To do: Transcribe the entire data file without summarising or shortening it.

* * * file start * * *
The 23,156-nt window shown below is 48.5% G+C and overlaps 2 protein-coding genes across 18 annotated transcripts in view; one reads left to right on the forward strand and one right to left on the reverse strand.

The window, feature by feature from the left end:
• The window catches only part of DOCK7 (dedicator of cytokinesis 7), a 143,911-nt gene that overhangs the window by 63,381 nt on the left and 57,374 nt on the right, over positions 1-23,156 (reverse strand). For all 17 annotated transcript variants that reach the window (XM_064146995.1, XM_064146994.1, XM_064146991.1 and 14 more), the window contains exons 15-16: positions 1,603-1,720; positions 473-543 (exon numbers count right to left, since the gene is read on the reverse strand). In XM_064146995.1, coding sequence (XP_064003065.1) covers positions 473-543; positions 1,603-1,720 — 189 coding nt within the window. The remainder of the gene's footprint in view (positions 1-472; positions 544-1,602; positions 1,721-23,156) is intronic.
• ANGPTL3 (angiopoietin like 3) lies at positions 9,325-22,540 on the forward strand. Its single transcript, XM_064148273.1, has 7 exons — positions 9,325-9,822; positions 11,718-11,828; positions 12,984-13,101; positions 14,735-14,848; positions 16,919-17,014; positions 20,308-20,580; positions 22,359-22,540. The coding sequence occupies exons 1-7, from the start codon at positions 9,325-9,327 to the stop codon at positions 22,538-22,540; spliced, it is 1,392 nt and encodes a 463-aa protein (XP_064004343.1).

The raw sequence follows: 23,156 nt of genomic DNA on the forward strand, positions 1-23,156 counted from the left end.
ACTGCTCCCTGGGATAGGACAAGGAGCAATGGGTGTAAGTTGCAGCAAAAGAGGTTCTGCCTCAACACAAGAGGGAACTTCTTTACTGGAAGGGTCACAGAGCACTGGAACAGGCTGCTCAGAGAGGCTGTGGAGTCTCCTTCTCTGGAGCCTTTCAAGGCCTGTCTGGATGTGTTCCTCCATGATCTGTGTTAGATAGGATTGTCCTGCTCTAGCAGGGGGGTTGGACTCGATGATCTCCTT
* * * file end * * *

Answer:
The 23,156-nt window shown below is 48.5% G+C and overlaps 2 protein-coding genes across 18 annotated transcripts in view; one reads left to right on the forward strand and one right to left on the reverse strand.

The window, feature by feature from the left end:
• The window catches only part of DOCK7 (dedicator of cytokinesis 7), a 143,911-nt gene that overhangs the window by 63,381 nt on the left and 57,374 nt on the right, over positions 1-23,156 (reverse strand). For all 17 annotated transcript variants that reach the window (XM_064146995.1, XM_064146994.1, XM_064146991.1 and 14 more), the window contains exons 15-16: positions 1,603-1,720; positions 473-543 (exon numbers count right to left, since the gene is read on the reverse strand). In XM_064146995.1, coding sequence (XP_064003065.1) covers positions 473-543; positions 1,603-1,720 — 189 coding nt within the window. The remainder of the gene's footprint in view (positions 1-472; positions 544-1,602; positions 1,721-23,156) is intronic.
• ANGPTL3 (angiopoietin like 3) lies at positions 9,325-22,540 on the forward strand. Its single transcript, XM_064148273.1, has 7 exons — positions 9,325-9,822; positions 11,718-11,828; positions 12,984-13,101; positions 14,735-14,848; positions 16,919-17,014; positions 20,308-20,580; positions 22,359-22,540. The coding sequence occupies exons 1-7, from the start codon at positions 9,325-9,327 to the stop codon at positions 22,538-22,540; spliced, it is 1,392 nt and encodes a 463-aa protein (XP_064004343.1).

The raw sequence follows: 23,156 nt of genomic DNA on the forward strand, positions 1-23,156 counted from the left end.
ACTGCTCCCTGGGATAGGACAAGGAGCAATGGGTGTAAGTTGCAGCAAAAGAGGTTCTGCCTCAACACAAGAGGGAACTTCTTTACTGGAAGGGTCACAGAGCACTGGAACAGGCTGCTCAGAGAGGCTGTGGAGTCTCCTTCTCTGGAGCCTTTCAAGGCCTGTCTGGATGTGTTCCTCCATGATCTGTGTTAGATAGGATTGTCCTGCTCTAGCAGGGGGGTTGGACTCGATGATCTCCTT